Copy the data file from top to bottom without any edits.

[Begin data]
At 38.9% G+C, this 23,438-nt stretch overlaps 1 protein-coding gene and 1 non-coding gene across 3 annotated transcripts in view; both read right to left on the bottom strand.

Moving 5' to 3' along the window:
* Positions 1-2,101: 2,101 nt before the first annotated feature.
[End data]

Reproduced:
At 38.9% G+C, this 23,438-nt stretch overlaps 1 protein-coding gene and 1 non-coding gene across 3 annotated transcripts in view; both read right to left on the bottom strand.

Moving 5' to 3' along the window:
* Positions 1-2,101: 2,101 nt before the first annotated feature.